For the sake of simplicity, we will focus on a single capability.

In Databutton, the code is always editable and serves as the foundational truth for any application. Yet, as we’ve observed, there’s no need to write any code to develop such capabilities.

If we look at the code generated by the Brain Agent, it is worth noting that at the backend — the databutton_app module is responsible for directing requests and data to the corresponding destinations in the front end.

from pydantic import BaseModel 
from databutton_app import router 
import databutton as db 

Now, let’s move on to the UI-building phase to use the capability we have just developed!

🛠️ UI Building Phase

The focus of UI building is not just on rapidly spinning up a powerful, React-based interface, but also on ensuring that the backend capabilities are seamlessly integrated to form a functional web app conversationally.

  • 👷🏽‍♂️ Building the UI: Similar to the Brain Agent’s approach, the Builder Agent meticulously addresses each aspect to craft a well-designed UI, bridging backend functionalities with a user-centric front-end design. Alternatively, we can prompt any layouts that we would like our Builder Agent to consider.
  • ♻️ Changing or Adding Components: The Builder Agent allows flexibility and customization based on user requirements. For example, implementing a simple text input box for URLs or an ‘Analyze’ button for UI enhancement. Additionally, we could build our custom components and direct the agent to use them!
  • 🔗 Bridging the back-end capabilities: A key task of the Builder Agent is to integrate the functional endpoints with the front end. This can be easily directed to the agent by simply tagging the capability using the hash # symbol in the prompt with a brief reference for implementation. From there on, the Agent is smart at understanding which parameters or return objects should be considered.

Understanding Integration with FastAPI Endpoints: With such intuitive prompting, activating the UI functionality becomes straightforward! Now, let’s try to look into the code, on how the FastAPI endpoints from the Brain are integrated into the UI. Below is the code specific to this implementation:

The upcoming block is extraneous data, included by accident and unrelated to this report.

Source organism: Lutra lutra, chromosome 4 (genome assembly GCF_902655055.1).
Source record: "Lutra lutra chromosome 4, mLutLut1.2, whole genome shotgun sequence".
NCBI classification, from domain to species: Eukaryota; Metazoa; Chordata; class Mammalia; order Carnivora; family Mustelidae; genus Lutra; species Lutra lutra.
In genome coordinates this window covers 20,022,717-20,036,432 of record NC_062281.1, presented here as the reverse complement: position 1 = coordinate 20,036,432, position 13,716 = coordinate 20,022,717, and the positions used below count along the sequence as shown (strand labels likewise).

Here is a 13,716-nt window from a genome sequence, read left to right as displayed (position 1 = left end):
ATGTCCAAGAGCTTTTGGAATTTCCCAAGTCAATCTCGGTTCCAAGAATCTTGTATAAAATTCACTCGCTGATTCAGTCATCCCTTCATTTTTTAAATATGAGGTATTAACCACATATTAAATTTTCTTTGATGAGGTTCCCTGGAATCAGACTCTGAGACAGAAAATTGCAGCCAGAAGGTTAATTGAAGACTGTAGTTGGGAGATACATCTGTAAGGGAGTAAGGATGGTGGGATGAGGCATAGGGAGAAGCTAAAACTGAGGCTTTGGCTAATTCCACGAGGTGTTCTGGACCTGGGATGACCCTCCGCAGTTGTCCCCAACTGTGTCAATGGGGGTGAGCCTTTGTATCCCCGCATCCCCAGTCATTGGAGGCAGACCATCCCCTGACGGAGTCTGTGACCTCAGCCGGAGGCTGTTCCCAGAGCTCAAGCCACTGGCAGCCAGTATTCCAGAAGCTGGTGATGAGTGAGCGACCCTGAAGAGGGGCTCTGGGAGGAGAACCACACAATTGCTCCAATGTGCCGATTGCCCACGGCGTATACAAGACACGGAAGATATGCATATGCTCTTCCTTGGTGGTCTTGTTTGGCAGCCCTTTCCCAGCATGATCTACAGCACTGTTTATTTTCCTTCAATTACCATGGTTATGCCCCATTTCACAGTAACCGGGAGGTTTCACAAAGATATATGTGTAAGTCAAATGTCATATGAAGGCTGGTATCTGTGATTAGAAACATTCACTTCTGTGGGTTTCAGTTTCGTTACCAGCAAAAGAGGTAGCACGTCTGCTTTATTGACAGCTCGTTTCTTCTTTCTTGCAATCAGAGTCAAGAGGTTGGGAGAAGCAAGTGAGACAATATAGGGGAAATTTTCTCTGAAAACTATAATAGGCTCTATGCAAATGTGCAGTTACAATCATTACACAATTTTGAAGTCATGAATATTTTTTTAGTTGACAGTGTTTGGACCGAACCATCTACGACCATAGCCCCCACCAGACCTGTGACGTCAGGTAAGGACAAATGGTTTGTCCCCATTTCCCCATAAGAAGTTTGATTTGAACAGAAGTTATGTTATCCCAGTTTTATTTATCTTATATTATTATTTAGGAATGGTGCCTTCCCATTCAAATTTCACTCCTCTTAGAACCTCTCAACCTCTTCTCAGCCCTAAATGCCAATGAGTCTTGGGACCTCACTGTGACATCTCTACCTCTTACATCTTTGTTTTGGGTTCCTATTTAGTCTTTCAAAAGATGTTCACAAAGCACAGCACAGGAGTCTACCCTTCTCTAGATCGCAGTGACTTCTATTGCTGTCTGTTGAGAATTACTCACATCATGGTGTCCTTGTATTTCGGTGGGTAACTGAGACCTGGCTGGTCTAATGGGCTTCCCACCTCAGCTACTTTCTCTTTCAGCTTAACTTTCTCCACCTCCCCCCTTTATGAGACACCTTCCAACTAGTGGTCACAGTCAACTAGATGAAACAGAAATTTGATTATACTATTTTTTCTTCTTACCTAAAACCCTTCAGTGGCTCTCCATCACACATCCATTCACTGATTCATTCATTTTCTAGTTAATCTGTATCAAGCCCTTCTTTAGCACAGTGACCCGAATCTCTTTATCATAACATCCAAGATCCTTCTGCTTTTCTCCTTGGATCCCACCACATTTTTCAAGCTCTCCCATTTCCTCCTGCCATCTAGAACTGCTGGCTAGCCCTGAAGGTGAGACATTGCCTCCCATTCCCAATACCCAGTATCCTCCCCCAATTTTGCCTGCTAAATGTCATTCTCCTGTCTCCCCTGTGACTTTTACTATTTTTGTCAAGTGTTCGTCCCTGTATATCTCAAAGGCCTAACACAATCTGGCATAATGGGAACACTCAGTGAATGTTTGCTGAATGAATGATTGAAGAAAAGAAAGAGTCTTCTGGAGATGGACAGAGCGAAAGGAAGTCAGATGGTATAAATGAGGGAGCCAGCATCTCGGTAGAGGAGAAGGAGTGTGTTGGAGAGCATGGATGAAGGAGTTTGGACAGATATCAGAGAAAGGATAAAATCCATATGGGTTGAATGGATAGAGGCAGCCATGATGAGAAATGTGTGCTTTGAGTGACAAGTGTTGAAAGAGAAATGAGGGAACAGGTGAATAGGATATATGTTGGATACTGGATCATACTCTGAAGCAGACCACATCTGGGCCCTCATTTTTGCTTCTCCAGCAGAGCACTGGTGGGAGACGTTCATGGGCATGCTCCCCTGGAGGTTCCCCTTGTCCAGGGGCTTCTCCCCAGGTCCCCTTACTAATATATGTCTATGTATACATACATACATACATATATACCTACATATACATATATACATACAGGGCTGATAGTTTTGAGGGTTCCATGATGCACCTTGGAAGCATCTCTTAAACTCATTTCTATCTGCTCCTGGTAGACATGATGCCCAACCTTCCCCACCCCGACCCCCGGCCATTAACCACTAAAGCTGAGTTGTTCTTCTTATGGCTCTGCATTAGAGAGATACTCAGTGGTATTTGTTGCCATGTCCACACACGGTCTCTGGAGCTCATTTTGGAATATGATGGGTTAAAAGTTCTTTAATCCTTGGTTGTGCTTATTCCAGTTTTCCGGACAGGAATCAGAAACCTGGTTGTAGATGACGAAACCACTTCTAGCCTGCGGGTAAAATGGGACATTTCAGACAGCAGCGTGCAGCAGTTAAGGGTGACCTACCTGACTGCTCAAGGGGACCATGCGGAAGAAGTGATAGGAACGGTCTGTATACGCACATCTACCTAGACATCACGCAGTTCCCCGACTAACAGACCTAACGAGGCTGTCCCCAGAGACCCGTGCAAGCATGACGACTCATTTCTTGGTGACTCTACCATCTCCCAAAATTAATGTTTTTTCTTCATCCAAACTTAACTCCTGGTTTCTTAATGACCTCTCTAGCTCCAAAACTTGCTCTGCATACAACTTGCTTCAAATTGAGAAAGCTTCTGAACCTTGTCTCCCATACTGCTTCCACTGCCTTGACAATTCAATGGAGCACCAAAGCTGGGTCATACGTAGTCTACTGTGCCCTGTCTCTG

import React, { useState } from "react"; 
import brain from "./brain"; 

The custom library named brain, is designed to handle backend capabilities, integrating them with the React front end of the application. This module includes functions specific to interacting with the backend FastAPI service. For instance,

const response = await brain.ai_image_analysis({ image_url: imageUrl }); 
      const data = await response.json(); 

🚀 Functional App

With a slight adjustment to the prompt in the capability, one can obtain a comprehensive response from any image. This specific case is for insurance claims analysis.

Here’s the full response from the AI:
The image shows a room in a residential house with a significant amount of flooding. The water level appears to be around knee-height, submerging the lower section of furniture, including a bookshelf, a television and its stand, as well as impacting the walls. Visible electrical outlets are under water, posing an electrical hazard. The water appears to be still, indicating that the flooding might not be currently active, but the damage is already done. Considering the visible water level and the potential for extensive damage, the cost of repairs could be substantial. This would likely involve water extraction, drying, potential mold remediation, replacing damaged drywall, electrical systems, and flooring, as well as repairing or replacing furniture and other personal items. Without knowledge of the room size, local labor and material costs, it is challenging to provide an accurate estimate. However, as a very rough preliminary estimate, repairs and replacements could range from $20,000 to $50,000 or more, depending on the room size, local costs, and whether there is structural damage hidden behind the walls or under the flooring. This assumes a full professional restoration service is used and that multiple rooms may have similar damage if the flooding is extensive throughout the house. Note that an actual settlement would require a detailed assessment by a professional, considering the specific policy coverage, deductible, limits, and potential depreciation of the damaged property.

If building apps leveraging the power of generative AI is interesting to you, sign up at and let us know what you think on Discord!

Watch the full app-building process: